General Overview Of UNIX System

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First UNIX system was developed in 1969 and ran on systems from microprocessors to mainframes and provided a common execution environment across them. The system was divided into two parts :

  1. Programs and services: It is the part readily apparent to users e.g. shell, mail text editor etc.
  2. Operating System: That supports above-mentioned programs and service.

The early version of UNIX was developed after the end of development of Multics OS. In an attempt to improve their programming environment, Ken Thompson, Dennis Ritchie, and others sketched a paper design of a file system that later evolved into an early version of the UNIX file system. In 1973, the UNIX was rewritten in C.  1977 marked the year that the UNIX system was first “ported” to a non-PDP machine (that is, made to run on another machine with few or no changes), the Interdata 8/32. In the period from 1977 to 1982, Bel1 Laboratories combined several AT&T variants into a single system, known commercially as UNIX System III. Bell Laboratories later added several features to UNIX System III, calling the new product UNIX System V. However, people at the University of California at Berkeley had developed a variant to the UNIX system, providing some new, interesting features.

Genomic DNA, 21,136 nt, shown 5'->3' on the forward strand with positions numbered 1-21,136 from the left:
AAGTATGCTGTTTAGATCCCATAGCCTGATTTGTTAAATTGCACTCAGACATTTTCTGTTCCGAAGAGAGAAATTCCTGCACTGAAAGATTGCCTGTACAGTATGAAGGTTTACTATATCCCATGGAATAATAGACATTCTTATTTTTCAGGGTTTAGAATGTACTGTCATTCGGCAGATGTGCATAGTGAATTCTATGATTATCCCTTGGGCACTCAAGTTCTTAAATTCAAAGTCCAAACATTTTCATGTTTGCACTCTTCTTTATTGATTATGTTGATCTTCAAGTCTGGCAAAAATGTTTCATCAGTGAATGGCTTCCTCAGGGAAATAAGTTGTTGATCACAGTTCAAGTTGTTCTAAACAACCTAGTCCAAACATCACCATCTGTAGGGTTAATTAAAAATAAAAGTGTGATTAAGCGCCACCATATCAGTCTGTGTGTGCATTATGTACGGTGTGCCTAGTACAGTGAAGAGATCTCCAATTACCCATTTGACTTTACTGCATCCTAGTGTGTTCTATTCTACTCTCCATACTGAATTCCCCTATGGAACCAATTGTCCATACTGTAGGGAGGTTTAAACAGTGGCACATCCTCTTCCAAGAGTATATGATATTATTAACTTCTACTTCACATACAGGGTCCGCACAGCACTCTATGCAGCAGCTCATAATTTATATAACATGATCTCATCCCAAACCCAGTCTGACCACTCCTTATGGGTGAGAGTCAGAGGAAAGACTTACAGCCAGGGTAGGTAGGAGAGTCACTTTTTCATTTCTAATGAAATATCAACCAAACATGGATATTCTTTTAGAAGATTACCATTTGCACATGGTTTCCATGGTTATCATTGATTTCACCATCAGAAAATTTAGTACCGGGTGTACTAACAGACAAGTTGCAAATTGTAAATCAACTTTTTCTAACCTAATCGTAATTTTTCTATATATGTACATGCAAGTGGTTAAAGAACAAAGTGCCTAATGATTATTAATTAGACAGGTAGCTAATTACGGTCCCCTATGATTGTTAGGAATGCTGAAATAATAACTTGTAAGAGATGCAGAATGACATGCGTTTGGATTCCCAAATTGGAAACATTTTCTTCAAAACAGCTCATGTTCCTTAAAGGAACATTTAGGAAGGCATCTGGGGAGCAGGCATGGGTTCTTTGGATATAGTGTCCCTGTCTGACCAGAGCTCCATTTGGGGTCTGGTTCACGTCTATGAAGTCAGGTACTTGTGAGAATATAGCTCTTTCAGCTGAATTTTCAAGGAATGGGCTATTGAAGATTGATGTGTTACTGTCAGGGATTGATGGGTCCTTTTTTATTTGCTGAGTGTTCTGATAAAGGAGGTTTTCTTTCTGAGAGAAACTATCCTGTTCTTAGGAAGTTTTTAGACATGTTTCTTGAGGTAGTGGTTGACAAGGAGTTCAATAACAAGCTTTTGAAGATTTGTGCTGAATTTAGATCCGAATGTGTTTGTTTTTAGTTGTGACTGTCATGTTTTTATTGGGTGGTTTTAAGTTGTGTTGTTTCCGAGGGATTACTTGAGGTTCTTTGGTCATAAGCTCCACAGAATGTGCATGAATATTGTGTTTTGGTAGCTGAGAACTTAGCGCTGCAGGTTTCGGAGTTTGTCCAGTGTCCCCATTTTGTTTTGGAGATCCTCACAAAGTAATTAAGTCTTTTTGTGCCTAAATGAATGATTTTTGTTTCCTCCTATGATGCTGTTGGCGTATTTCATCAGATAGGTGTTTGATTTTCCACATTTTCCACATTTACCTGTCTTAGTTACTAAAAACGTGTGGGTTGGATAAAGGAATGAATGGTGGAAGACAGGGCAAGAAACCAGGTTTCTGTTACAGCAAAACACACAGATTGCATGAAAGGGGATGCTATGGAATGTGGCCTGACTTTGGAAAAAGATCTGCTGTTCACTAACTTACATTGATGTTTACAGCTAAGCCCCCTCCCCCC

By the beginning of 1984, there were about 100,000 UNIX system installations
in the world. Reasons for the popularity and success of the UNIX system :

  1. The system was written in a high-level language, making it easy to read, understand, change, and move to other machines. Ritchie estimates that the first system in C was 20 to 40 percent larger and slower because it was not written in assembly language, but the advantages of using a higher-level language far outweigh the disadvantages.
  2. It had a simple user interface that had the power to provide the services that users want.
  3. It provided primitives that permit complex programs to be built from simpler programs.
  4. It used a hierarchical file system that allows easy maintenance and efficient implementation.
  5. It used a consistent format for files, the byte stream, making application programs easier to write.
  6. It provided a simple, consistent interface to peripheral devices.
  7. It was a multi-user, multiprocess system; each user can execute several processes simultaneously.
  8. It hid the machine architecture from the user, making it easier to write
    programs that run on different hardware implementations.

Although the operating system and many of the command programs are written in C, UNIX systems support other languages, including Fortran, Basic, Pascal, Ada, Cobol, Lisp, and Prolog. The UNIX system can support any language that had a compiler or interpreter and a system interface that maps user requests for operating system services to the standard set of requests used on UNIX systems.